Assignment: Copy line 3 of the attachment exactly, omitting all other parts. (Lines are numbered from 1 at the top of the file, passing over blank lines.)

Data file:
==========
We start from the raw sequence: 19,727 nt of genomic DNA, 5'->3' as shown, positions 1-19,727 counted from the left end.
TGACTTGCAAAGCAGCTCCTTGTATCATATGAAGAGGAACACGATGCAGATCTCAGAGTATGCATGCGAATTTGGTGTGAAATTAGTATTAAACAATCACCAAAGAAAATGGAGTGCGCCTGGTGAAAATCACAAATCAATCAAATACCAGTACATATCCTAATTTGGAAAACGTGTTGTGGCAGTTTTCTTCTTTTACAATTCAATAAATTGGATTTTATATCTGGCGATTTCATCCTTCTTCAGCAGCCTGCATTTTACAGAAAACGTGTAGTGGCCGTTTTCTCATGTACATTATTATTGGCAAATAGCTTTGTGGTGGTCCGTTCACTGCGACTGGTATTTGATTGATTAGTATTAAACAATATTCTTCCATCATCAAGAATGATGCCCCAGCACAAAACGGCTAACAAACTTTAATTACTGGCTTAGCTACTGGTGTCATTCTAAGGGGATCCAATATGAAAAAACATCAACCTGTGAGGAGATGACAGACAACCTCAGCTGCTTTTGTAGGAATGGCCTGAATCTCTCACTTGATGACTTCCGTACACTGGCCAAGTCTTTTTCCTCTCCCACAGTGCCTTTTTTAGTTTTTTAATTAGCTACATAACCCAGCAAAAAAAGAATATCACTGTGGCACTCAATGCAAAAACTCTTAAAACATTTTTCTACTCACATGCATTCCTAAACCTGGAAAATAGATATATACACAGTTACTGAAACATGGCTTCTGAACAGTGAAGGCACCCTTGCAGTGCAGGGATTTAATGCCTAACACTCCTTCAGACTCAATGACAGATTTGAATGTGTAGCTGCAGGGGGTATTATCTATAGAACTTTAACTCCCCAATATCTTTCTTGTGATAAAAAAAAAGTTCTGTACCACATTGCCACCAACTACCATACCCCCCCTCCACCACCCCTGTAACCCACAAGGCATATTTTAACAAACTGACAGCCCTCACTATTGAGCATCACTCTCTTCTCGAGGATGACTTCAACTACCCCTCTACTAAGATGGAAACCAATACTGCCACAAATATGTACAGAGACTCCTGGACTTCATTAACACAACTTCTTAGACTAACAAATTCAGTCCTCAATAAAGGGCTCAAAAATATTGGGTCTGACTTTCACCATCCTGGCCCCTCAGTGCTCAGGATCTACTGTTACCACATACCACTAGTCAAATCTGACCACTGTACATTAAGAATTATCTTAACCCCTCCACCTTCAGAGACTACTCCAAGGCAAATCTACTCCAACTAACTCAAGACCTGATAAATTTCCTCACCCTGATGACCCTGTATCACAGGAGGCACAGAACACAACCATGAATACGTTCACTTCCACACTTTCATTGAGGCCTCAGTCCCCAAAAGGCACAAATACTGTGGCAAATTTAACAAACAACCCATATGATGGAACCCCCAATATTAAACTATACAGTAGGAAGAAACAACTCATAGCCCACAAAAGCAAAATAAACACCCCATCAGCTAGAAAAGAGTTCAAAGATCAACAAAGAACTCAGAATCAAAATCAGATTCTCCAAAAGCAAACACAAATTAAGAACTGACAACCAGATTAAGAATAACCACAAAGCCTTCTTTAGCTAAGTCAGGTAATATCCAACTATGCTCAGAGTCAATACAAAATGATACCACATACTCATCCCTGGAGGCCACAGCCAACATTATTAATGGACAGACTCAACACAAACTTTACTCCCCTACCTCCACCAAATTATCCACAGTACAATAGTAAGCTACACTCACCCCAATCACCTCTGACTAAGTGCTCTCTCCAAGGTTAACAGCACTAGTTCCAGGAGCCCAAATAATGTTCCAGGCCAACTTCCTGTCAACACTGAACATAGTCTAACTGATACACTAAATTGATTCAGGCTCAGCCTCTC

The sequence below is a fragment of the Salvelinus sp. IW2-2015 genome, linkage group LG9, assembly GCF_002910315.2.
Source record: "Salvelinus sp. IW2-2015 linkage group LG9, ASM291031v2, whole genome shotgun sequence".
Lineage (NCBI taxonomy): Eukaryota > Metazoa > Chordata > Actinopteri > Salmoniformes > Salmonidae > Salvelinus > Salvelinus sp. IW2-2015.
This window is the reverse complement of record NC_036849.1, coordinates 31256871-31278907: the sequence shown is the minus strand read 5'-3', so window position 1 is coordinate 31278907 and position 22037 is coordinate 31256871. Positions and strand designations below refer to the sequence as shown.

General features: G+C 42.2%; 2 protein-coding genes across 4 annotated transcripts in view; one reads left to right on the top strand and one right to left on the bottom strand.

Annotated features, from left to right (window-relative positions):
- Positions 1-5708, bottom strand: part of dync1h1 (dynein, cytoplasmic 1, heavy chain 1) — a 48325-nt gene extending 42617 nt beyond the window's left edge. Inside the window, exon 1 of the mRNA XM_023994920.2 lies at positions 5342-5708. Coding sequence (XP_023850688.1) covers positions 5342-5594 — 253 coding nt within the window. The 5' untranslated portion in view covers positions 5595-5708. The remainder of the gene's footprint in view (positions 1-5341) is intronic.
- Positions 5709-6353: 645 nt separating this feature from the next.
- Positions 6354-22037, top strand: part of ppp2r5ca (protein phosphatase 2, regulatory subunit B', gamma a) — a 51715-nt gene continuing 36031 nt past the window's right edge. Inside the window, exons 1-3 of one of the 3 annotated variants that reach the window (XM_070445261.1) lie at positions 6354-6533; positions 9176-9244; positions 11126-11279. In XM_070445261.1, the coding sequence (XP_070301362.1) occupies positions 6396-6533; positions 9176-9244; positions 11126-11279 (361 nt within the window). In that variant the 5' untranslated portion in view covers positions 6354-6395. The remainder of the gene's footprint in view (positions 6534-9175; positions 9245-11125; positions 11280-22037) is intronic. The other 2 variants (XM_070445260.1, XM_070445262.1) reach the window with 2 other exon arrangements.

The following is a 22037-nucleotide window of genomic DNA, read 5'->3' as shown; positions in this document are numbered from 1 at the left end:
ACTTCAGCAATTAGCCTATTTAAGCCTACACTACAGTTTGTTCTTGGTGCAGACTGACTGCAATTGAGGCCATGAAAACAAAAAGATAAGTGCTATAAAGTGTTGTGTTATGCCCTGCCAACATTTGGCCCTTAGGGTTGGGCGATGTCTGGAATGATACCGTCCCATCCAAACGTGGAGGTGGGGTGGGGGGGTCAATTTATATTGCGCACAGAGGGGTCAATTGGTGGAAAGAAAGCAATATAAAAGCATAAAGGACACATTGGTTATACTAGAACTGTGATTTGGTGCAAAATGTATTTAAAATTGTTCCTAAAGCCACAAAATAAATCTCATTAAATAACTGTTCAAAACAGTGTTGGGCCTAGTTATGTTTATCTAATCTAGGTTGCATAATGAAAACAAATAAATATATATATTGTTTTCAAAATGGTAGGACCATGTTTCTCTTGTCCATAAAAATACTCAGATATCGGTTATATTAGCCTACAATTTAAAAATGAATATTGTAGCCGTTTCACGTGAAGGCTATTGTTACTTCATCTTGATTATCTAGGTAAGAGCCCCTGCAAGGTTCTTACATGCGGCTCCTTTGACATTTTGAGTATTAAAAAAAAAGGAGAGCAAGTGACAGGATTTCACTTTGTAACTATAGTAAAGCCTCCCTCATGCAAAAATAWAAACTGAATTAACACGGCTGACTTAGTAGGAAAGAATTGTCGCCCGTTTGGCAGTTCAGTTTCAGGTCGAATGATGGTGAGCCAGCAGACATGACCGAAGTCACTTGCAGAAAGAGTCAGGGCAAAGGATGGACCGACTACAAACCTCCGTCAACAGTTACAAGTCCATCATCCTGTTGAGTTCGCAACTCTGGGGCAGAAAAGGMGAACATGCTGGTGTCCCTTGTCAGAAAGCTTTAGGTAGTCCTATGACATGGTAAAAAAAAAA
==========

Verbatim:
The sequence below is a fragment of the Salvelinus sp. IW2-2015 genome, linkage group LG9, assembly GCF_002910315.2.